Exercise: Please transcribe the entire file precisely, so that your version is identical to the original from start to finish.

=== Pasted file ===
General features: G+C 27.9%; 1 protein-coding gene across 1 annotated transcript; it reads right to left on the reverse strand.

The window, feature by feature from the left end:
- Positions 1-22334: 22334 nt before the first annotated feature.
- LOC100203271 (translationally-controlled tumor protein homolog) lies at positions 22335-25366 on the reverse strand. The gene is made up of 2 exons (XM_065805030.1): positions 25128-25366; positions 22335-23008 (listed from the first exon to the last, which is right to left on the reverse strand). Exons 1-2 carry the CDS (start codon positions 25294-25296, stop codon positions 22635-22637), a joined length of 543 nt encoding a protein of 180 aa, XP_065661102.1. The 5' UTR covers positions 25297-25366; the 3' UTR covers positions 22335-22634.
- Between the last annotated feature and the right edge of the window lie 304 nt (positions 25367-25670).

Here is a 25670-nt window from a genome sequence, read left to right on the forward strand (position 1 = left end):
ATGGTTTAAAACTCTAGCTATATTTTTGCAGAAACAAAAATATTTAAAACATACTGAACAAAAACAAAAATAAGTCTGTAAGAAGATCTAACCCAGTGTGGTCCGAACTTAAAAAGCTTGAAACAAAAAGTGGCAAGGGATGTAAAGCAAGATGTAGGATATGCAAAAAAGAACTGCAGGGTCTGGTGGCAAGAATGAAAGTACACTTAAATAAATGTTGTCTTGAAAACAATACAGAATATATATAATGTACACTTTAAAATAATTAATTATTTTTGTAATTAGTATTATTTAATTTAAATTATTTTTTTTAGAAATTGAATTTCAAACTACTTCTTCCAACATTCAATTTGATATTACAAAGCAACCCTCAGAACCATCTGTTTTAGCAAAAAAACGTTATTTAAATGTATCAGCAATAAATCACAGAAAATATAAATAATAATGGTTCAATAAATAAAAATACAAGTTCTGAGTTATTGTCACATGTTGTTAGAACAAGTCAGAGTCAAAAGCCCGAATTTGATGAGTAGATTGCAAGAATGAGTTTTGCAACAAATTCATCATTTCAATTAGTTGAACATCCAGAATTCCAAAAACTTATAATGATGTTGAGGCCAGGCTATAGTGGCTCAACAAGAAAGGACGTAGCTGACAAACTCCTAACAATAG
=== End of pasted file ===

General features: G+C 27.9%; 1 protein-coding gene across 1 annotated transcript; it reads right to left on the reverse strand.

The window, feature by feature from the left end:
- Positions 1-22334: 22334 nt before the first annotated feature.
- LOC100203271 (translationally-controlled tumor protein homolog) lies at positions 22335-25366 on the reverse strand. The gene is made up of 2 exons (XM_065805030.1): positions 25128-25366; positions 22335-23008 (listed from the first exon to the last, which is right to left on the reverse strand). Exons 1-2 carry the CDS (start codon positions 25294-25296, stop codon positions 22635-22637), a joined length of 543 nt encoding a protein of 180 aa, XP_065661102.1. The 5' UTR covers positions 25297-25366; the 3' UTR covers positions 22335-22634.
- Between the last annotated feature and the right edge of the window lie 304 nt (positions 25367-25670).

Here is a 25670-nt window from a genome sequence, read left to right on the forward strand (position 1 = left end):
ATGGTTTAAAACTCTAGCTATATTTTTGCAGAAACAAAAATATTTAAAACATACTGAACAAAAACAAAAATAAGTCTGTAAGAAGATCTAACCCAGTGTGGTCCGAACTTAAAAAGCTTGAAACAAAAAGTGGCAAGGGATGTAAAGCAAGATGTAGGATATGCAAAAAAGAACTGCAGGGTCTGGTGGCAAGAATGAAAGTACACTTAAATAAATGTTGTCTTGAAAACAATACAGAATATATATAATGTACACTTTAAAATAATTAATTATTTTTGTAATTAGTATTATTTAATTTAAATTATTTTTTTTAGAAATTGAATTTCAAACTACTTCTTCCAACATTCAATTTGATATTACAAAGCAACCCTCAGAACCATCTGTTTTAGCAAAAAAACGTTATTTAAATGTATCAGCAATAAATCACAGAAAATATAAATAATAATGGTTCAATAAATAAAAATACAAGTTCTGAGTTATTGTCACATGTTGTTAGAACAAGTCAGAGTCAAAAGCCCGAATTTGATGAGTAGATTGCAAGAATGAGTTTTGCAACAAATTCATCATTTCAATTAGTTGAACATCCAGAATTCCAAAAACTTATAATGATGTTGAGGCCAGGCTATAGTGGCTCAACAAGAAAGGACGTAGCTGACAAACTCCTAACAATAG